• --p2uid username: p2 user ID

  • --obid 12345678: Observing Block ID on p2

  • --demo: Connects to the p2demo site rather than the production site. Overrides p2uid and pswd.

  • -f filename: specify a parameter filename

  • --obsdate YYYY-MM-DD hh:mm:ss TZ : allows to specify the observing date (and time, and time zone), in case of large proper motions or moving target. Assuming UTC by default.

  • --bk-image filename.fits: a FITS filename for the background image. Must be stored in --data-loc.

  • --bk-lam some text: specifies the wavelength of the background image.

  • --do-pdf : tells fcmaker to save a .pdf version of the finding chart (in addition to the jpg one).

  • --do-png : tells fcmaker to save a .png version of the finding chart (in addition to the jpg one).

  • --do-parang: forces the drawing of the instrument field-of-view when a parallactic angle is set. This will be accurate, but very time-dependant!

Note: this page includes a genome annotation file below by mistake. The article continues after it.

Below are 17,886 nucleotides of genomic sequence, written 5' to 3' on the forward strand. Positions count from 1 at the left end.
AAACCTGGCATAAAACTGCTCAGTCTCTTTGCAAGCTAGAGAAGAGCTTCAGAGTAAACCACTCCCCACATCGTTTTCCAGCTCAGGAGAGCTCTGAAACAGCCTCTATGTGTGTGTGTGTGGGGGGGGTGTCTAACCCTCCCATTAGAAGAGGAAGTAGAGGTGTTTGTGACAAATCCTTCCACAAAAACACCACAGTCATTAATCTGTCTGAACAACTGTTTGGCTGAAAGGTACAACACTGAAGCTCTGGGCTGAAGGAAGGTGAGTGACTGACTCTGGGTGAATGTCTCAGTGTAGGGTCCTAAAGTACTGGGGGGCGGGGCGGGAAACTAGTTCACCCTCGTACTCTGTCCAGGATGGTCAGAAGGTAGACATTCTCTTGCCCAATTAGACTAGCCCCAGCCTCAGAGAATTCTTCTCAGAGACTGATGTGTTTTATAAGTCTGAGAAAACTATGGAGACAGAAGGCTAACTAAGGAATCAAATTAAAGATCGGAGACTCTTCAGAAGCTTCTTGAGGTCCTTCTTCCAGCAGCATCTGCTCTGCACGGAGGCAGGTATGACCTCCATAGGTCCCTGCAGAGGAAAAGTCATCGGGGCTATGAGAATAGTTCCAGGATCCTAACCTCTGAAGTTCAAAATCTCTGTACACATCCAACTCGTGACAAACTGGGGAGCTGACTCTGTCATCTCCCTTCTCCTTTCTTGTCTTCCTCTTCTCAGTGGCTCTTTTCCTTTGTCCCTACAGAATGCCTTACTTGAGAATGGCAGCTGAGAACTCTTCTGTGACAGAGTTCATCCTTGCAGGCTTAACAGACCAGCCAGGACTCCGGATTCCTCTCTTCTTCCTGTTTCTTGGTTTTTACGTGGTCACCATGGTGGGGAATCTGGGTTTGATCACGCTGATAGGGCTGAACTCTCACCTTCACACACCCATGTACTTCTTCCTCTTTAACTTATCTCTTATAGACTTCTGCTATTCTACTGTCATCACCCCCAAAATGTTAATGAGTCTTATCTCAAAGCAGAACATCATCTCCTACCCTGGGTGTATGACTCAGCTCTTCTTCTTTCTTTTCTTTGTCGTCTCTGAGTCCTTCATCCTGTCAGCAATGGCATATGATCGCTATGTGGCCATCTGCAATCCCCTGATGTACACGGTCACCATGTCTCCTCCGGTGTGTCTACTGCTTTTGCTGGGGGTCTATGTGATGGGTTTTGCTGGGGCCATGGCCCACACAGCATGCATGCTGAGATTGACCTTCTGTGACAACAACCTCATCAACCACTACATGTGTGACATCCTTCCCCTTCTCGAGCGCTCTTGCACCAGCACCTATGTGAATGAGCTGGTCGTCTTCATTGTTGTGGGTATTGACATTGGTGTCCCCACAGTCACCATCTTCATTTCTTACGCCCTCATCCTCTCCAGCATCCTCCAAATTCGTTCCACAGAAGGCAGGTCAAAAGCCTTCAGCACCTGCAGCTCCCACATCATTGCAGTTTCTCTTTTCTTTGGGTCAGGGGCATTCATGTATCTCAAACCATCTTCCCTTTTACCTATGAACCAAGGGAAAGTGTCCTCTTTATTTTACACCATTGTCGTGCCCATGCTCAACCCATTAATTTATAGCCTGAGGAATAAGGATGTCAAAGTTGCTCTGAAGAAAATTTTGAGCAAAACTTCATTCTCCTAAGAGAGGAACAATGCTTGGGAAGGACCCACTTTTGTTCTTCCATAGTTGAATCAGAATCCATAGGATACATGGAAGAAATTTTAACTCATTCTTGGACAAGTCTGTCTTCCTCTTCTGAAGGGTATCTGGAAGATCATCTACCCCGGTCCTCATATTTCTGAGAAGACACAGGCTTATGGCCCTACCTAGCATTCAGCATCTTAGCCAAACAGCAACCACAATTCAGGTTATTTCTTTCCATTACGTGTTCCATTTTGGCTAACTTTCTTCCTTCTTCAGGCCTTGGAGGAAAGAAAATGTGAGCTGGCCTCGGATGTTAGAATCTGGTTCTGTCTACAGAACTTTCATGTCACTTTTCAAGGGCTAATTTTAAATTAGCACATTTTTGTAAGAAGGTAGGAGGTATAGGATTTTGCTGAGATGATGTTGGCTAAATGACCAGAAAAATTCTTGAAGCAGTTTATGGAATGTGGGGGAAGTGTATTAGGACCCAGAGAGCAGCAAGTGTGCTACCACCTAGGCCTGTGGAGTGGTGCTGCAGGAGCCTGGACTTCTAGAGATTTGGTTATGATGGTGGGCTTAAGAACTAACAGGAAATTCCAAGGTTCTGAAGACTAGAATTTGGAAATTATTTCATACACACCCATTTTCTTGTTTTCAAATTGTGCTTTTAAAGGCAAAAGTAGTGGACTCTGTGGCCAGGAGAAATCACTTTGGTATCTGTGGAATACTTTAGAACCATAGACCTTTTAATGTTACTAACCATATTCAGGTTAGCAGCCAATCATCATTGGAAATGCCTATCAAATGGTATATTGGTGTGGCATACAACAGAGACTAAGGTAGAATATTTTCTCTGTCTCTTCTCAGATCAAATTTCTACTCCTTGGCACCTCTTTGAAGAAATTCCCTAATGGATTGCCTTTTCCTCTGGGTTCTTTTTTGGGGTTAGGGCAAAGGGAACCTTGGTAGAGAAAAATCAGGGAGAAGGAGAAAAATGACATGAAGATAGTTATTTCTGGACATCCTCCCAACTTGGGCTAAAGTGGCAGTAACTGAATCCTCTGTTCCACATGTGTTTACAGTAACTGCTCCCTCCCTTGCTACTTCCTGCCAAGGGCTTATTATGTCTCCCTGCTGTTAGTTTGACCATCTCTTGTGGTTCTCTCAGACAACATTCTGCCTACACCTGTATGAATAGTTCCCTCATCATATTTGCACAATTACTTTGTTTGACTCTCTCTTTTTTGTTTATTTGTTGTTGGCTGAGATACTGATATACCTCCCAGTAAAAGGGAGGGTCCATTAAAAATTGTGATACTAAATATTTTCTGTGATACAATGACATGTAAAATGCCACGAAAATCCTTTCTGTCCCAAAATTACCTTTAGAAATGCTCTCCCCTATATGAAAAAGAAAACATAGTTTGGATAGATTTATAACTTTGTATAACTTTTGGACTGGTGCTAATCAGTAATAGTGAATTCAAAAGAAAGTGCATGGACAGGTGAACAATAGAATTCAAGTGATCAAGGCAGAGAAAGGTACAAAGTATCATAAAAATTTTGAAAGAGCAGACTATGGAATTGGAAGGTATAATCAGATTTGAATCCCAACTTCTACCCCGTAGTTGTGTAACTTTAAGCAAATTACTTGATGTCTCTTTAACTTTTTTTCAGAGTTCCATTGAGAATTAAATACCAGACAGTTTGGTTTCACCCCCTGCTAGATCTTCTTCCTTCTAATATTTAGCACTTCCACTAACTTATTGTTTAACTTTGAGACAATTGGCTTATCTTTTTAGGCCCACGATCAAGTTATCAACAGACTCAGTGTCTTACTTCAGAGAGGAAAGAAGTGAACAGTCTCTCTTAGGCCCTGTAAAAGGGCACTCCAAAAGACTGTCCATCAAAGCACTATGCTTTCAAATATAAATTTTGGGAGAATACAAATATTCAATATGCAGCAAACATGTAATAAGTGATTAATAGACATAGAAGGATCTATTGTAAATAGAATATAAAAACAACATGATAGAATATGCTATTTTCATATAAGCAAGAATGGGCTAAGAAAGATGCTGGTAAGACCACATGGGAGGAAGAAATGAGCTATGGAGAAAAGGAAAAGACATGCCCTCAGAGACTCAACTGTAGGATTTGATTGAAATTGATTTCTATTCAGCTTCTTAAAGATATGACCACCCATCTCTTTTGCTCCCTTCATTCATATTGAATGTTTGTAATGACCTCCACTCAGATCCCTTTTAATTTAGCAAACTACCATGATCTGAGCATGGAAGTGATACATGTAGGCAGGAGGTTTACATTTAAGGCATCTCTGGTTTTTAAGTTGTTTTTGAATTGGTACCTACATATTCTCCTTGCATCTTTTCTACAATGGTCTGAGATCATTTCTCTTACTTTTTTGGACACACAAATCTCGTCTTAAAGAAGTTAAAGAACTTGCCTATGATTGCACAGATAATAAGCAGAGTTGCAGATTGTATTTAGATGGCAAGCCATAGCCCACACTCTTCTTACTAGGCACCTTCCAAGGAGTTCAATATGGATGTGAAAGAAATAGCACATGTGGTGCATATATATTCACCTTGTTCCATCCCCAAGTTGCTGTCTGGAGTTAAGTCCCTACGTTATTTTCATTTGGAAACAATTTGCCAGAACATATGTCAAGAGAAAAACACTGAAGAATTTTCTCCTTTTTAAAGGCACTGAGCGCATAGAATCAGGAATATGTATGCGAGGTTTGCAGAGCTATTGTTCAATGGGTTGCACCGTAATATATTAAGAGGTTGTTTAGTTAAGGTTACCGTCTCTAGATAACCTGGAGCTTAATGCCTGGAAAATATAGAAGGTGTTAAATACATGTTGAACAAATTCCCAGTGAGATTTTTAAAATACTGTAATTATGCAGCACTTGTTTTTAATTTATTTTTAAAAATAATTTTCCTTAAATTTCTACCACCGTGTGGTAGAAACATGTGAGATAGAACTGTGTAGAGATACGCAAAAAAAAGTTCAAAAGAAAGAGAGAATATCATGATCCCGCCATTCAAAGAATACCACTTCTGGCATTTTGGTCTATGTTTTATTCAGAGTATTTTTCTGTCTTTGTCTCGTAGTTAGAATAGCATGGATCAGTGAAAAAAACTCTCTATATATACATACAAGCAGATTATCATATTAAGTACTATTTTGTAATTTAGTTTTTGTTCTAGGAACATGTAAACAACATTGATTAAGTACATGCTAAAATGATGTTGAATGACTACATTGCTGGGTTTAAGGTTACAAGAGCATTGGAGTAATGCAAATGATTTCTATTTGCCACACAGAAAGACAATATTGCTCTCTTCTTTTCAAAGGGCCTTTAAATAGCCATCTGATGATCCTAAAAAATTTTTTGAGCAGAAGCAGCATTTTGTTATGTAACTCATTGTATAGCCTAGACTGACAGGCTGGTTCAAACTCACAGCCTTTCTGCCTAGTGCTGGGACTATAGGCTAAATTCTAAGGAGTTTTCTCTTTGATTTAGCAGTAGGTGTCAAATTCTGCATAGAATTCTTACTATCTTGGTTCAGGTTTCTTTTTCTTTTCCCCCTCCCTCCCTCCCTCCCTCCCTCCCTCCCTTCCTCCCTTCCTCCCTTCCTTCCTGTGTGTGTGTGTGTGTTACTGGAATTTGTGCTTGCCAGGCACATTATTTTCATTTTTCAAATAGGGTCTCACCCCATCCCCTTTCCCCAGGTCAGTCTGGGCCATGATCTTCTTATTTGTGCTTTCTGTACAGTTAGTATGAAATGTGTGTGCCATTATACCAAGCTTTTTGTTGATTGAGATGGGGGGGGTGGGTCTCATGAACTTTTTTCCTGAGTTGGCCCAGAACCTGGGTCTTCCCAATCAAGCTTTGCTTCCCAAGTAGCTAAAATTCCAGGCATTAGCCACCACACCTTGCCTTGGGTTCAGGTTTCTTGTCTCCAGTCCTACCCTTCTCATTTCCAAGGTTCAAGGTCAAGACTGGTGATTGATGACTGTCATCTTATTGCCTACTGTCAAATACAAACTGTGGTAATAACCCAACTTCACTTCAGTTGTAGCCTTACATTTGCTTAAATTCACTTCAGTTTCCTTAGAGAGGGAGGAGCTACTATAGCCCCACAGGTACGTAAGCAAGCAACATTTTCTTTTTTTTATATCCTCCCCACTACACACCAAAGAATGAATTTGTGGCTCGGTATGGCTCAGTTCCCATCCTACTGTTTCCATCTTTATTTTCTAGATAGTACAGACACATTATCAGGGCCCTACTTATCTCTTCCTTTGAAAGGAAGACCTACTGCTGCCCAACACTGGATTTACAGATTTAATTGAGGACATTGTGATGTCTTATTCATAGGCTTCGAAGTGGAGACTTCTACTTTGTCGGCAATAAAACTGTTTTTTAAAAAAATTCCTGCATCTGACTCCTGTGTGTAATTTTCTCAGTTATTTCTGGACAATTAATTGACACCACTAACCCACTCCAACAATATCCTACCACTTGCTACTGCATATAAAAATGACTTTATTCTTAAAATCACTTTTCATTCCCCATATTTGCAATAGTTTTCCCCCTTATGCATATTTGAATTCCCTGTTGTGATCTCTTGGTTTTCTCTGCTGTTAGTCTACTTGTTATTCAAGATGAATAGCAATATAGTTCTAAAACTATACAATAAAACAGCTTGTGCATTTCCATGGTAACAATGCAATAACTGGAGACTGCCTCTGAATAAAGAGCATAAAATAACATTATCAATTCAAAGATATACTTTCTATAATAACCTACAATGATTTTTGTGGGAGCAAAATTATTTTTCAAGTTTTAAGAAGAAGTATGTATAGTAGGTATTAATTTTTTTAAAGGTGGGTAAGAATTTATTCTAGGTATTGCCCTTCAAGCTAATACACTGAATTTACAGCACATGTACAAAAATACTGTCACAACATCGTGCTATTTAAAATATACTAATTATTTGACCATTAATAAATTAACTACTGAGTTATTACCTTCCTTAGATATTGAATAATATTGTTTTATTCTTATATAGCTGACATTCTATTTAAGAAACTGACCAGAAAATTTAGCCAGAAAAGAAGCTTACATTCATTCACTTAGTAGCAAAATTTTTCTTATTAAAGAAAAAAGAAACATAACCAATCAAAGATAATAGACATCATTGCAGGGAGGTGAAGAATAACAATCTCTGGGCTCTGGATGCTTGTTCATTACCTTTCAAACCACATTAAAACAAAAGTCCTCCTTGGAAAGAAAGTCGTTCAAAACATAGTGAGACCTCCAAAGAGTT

• --data-loc path/to/folder: relative path to store the downloaded data (default: ./fcm_data)

  • --plot-loc path/to/folder: relative path to store the finding charts (default: ./fcm_plots)

  • --no-upload : tells fcmaker never to try to upload the finding chart(s) to p2.

  • -l or --local: flags the parameter file as a local OB definition

  • --montage : will use Montage, to force the finding charts to be rotated North (soon to be retired).

  • --systemtex : will use the system-wide LaTeX, rather than the matplotlib one. Finding charts will be prettier. [encouraged!]

  • --clear-SkyView-cache : does as it says. Note that the SkyView cache is not the same as the fcm_data folder in which fcmaker stores the downloaded FITS files.

For example, if you want to boost the aesthetic appeal of your finding charts with the exquisite Computer Modern Bright sans-serif font (why wouldn’t you?), try:

fcmaker --systemtex